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HomeIndex of ArticlesExtrasLetters, Q&AYour Letters, Advice and Questions - October 2009

Your Letters, Advice and Questions - October 2009

Gerard ter Borch, Lady writing a letter, 1655Thank you very much if you took time out to answer the survey recently. In response to your feedback, we're going to try some improvements to the format of the Ask the Experts page.

There's such talent and experience amongst our readers as well as our writers that this month we'd like to enhance it and make it into a "Letters, questions and advice" page - so not only will you be able to ask questions, you'll be able to share your own tips and advice and your own experiences, as well as your letters, to the mix!

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Your Letters, Advice and Questions - October 2009   Kendra mentioned the Perfect Pleater, and it was highlighted as a link, but it only took me back to YWU. I'd like more info on this item, as I am doing more pleating all the time. I'm not happy with my sewing machine pleater, so I'm doing mine by hand with different size pieces of plastic and folding the fabric over it.
Your Letters, Advice and Questions - October 2009   Here's the correct link to the Perfect Pleater: http://www.clotilde.com/detail.html?prod_id=1711  
Your Letters, Advice and Questions - October 2009   Regarding embroidered slippers I would like to draw attention to annalindqvist at Livejournal.

She's a shoemaker with an interest in historical shoes. She's made a pair of 18th century slippers and I know she's also working with Bjarne Drews to make a pair of embroidered 18th century shoes.
Pleating   For small pleats, the best device ever is the ruffler attechment for sewing machines.
pleats   You might also consider the Pretty Pleater for truly tiny pleats...perhaps tinier than you need. The hard rubber pleating boards come in three sizes, 1/16", 1/8", and 1/4". See http://danneruff.com/pleater.htm for details. The pleater appears to have been made for doll designers. I have not bought it but ran into it recently when searching online for a source for silk fringe.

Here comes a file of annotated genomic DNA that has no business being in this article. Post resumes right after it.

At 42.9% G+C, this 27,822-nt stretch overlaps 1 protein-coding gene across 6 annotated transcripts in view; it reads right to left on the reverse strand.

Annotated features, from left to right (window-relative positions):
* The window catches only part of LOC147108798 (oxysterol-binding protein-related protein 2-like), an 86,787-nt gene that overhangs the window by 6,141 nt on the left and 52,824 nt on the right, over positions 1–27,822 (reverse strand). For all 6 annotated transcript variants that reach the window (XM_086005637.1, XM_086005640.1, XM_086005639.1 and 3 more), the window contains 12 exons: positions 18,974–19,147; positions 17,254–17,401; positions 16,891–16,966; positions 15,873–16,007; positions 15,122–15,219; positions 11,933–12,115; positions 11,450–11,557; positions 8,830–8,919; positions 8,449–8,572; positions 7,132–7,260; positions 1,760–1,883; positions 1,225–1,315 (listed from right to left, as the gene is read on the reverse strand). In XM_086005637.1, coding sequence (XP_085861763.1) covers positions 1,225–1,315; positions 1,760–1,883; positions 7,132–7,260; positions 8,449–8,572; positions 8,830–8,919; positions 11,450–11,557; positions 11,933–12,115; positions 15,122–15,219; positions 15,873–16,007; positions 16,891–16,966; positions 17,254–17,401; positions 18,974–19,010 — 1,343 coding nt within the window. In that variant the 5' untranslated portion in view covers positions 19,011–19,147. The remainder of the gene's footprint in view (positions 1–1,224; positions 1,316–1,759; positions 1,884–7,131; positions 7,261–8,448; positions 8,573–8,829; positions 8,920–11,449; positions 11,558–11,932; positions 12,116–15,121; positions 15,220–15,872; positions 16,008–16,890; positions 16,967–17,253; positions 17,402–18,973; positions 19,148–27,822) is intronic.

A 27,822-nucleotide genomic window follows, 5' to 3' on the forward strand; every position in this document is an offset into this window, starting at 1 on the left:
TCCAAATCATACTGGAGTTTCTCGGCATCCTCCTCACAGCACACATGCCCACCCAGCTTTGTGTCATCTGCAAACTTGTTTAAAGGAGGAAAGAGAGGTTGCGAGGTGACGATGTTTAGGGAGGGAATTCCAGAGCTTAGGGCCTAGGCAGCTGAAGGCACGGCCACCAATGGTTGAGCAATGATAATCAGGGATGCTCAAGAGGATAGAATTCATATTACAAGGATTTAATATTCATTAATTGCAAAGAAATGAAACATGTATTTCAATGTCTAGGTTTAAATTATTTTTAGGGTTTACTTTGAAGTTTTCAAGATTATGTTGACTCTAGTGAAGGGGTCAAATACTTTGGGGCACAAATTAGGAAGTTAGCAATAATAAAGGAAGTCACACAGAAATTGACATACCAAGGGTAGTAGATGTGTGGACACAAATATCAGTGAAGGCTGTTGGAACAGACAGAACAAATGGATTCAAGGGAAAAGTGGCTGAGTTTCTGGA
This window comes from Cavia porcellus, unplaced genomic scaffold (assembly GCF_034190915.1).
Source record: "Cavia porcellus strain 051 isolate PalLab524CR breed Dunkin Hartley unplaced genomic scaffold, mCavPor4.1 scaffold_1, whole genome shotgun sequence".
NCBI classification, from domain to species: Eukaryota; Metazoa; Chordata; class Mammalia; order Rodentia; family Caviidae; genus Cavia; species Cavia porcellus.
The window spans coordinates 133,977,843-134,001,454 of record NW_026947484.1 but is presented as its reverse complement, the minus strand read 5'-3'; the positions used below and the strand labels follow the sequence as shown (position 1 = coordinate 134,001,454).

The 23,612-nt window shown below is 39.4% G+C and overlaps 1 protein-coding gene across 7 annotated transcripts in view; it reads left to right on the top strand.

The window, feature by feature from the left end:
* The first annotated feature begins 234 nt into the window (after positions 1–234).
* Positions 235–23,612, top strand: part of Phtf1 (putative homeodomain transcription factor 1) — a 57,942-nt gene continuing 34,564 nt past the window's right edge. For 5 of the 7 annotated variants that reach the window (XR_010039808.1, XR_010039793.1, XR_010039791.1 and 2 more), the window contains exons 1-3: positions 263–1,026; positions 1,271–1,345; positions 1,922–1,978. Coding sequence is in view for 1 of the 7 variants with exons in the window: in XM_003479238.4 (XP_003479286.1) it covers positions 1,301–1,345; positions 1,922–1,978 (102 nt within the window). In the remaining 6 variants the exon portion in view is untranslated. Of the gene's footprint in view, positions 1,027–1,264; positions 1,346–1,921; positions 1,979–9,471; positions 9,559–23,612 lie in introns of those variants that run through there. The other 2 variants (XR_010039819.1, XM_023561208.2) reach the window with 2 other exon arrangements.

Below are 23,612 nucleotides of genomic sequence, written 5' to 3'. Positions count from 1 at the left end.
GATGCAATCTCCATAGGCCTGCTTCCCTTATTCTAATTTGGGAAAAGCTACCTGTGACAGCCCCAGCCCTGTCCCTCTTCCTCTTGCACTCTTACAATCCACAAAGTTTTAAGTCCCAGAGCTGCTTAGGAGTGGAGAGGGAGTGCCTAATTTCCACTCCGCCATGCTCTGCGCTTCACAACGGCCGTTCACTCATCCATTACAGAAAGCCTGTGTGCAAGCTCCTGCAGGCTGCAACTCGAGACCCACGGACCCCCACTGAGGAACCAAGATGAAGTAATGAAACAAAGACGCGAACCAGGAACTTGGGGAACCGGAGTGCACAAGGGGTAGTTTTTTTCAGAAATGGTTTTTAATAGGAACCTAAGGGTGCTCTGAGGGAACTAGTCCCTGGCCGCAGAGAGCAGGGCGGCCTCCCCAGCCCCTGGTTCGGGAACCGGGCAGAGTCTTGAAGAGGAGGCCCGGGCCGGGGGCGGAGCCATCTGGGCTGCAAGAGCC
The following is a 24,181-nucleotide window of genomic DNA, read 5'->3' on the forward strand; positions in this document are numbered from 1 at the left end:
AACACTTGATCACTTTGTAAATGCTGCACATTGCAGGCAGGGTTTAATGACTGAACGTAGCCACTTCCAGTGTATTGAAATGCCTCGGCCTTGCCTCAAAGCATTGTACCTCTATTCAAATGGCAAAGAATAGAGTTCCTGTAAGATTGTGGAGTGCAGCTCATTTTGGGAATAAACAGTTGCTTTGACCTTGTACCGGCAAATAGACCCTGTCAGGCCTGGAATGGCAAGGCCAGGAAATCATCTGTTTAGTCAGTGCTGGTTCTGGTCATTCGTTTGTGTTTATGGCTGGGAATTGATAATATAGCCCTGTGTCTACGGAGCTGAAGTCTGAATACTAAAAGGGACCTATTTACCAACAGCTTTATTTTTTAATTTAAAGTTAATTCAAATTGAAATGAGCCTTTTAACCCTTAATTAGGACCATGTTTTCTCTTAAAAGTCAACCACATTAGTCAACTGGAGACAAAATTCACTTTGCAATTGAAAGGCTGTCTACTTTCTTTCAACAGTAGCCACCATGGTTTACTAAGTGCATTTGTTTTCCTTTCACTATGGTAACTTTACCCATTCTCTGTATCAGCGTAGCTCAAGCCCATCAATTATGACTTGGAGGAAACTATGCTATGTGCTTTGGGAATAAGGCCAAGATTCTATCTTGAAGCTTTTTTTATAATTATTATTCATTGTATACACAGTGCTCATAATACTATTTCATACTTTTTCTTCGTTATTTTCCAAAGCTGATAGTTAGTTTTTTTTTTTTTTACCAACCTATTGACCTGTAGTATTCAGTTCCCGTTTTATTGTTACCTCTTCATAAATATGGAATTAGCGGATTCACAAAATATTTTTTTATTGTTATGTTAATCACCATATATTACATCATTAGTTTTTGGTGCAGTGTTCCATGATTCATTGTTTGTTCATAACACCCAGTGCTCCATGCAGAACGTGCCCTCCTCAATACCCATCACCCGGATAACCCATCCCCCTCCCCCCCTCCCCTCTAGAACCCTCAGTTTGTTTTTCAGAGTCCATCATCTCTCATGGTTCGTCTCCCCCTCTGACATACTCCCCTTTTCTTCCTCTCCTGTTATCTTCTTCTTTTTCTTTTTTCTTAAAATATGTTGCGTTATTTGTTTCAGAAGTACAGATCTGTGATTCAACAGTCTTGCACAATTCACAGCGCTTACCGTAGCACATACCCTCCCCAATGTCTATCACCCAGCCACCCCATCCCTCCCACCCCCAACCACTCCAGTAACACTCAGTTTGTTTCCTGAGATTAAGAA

As Kendra explained, a homemade pleater board will work and there are several photo tutorials out there for making them. A Google search for "pleater board" turned up several in the first page or two of results, including one on BurdaStyle.com, at http://www.burdastyle.com/techniques/how-to-make-a-pleater-board.

Heather McNaughton at Truly Victorian pattern company has a video posted on box pleating, with a fork, right at the sewing machine. Posts on the Truly Victorian board and on Belle Alley report that different size forks can be used to make different sized pleats. I've done it and it works, with a little practice, although I've never finished the garment (it's in the UFO pile; sigh).

Good luck: your dress ought to be amazing when done!
Your Letters, Advice and Questions - October 2009   Kathryn Wolters teaches a class on making 18c Turkish Slipper at Costume College. I have not been able to take it so I can't vouch for the class, but you might contact her for an article. :-)  
Your Letters, Advice and Questions - October 2009   I have taken a few lessons on slipper making from Robert Land of Robert Land Reproduction Footwear. I had the use of his lasts and tools and expertise. Not sure how that would work on-line as students would have to feel confident in purchasing their last in the proper size and style and that is just for starters.

The most difficult thing for me has been finding time to perfect what he has taught me. I just don't have time with all the other costuming work I do. And of course, I am no longer satisfied with the simple slipper and now want to carve heels for a pair of 18c shoes. Maybe in my next lifetime!

Charlene Roberts
Your Letters, Advice and Questions - October 2009   Martha Pullen of Sew Beautiful magazine offers a pleater
machine. It is for making pleats for smocking but it might help in some of these situations.

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